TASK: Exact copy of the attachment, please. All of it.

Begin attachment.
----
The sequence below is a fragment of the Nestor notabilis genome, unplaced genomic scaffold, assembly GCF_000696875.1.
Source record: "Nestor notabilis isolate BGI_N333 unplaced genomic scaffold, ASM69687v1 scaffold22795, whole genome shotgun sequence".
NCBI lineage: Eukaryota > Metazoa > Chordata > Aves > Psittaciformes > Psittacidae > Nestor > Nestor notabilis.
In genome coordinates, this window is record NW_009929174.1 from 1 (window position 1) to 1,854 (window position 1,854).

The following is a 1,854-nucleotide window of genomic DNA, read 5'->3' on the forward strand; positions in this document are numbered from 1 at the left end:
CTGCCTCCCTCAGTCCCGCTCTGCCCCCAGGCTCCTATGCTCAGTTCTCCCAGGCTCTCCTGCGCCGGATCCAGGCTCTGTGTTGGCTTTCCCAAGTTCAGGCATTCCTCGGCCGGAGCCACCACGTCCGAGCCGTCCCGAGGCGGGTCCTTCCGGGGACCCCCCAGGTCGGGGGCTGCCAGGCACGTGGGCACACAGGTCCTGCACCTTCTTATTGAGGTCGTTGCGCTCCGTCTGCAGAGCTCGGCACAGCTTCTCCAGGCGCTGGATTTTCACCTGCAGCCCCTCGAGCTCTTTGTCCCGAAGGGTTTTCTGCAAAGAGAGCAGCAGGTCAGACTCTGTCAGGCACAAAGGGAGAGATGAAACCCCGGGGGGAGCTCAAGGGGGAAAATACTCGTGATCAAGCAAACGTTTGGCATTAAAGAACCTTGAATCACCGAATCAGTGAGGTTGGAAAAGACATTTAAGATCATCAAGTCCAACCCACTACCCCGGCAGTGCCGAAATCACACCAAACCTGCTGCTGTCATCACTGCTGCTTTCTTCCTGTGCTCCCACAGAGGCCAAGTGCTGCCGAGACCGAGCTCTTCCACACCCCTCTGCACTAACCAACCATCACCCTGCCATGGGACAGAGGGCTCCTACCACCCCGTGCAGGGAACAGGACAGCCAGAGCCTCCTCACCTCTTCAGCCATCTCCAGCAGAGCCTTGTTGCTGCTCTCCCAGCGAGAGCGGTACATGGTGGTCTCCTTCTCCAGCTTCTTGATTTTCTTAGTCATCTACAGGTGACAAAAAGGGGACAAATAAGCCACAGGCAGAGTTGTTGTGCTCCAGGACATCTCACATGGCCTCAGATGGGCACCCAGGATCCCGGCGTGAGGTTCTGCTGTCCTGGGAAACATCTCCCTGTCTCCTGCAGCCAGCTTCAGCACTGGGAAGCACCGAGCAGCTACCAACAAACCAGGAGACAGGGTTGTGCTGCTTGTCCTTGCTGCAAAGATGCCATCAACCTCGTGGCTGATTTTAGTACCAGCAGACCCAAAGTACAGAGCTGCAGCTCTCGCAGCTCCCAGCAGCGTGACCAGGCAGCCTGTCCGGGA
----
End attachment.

The sequence below is a fragment of the Nestor notabilis genome, unplaced genomic scaffold, assembly GCF_000696875.1.
Source record: "Nestor notabilis isolate BGI_N333 unplaced genomic scaffold, ASM69687v1 scaffold22795, whole genome shotgun sequence".
NCBI lineage: Eukaryota > Metazoa > Chordata > Aves > Psittaciformes > Psittacidae > Nestor > Nestor notabilis.
In genome coordinates, this window is record NW_009929174.1 from 1 (window position 1) to 1,854 (window position 1,854).

The following is a 1,854-nucleotide window of genomic DNA, read 5'->3' on the forward strand; positions in this document are numbered from 1 at the left end:
CTGCCTCCCTCAGTCCCGCTCTGCCCCCAGGCTCCTATGCTCAGTTCTCCCAGGCTCTCCTGCGCCGGATCCAGGCTCTGTGTTGGCTTTCCCAAGTTCAGGCATTCCTCGGCCGGAGCCACCACGTCCGAGCCGTCCCGAGGCGGGTCCTTCCGGGGACCCCCCAGGTCGGGGGCTGCCAGGCACGTGGGCACACAGGTCCTGCACCTTCTTATTGAGGTCGTTGCGCTCCGTCTGCAGAGCTCGGCACAGCTTCTCCAGGCGCTGGATTTTCACCTGCAGCCCCTCGAGCTCTTTGTCCCGAAGGGTTTTCTGCAAAGAGAGCAGCAGGTCAGACTCTGTCAGGCACAAAGGGAGAGATGAAACCCCGGGGGGAGCTCAAGGGGGAAAATACTCGTGATCAAGCAAACGTTTGGCATTAAAGAACCTTGAATCACCGAATCAGTGAGGTTGGAAAAGACATTTAAGATCATCAAGTCCAACCCACTACCCCGGCAGTGCCGAAATCACACCAAACCTGCTGCTGTCATCACTGCTGCTTTCTTCCTGTGCTCCCACAGAGGCCAAGTGCTGCCGAGACCGAGCTCTTCCACACCCCTCTGCACTAACCAACCATCACCCTGCCATGGGACAGAGGGCTCCTACCACCCCGTGCAGGGAACAGGACAGCCAGAGCCTCCTCACCTCTTCAGCCATCTCCAGCAGAGCCTTGTTGCTGCTCTCCCAGCGAGAGCGGTACATGGTGGTCTCCTTCTCCAGCTTCTTGATTTTCTTAGTCATCTACAGGTGACAAAAAGGGGACAAATAAGCCACAGGCAGAGTTGTTGTGCTCCAGGACATCTCACATGGCCTCAGATGGGCACCCAGGATCCCGGCGTGAGGTTCTGCTGTCCTGGGAAACATCTCCCTGTCTCCTGCAGCCAGCTTCAGCACTGGGAAGCACCGAGCAGCTACCAACAAACCAGGAGACAGGGTTGTGCTGCTTGTCCTTGCTGCAAAGATGCCATCAACCTCGTGGCTGATTTTAGTACCAGCAGACCCAAAGTACAGAGCTGCAGCTCTCGCAGCTCCCAGCAGCGTGACCAGGCAGCCTGTCCGGGA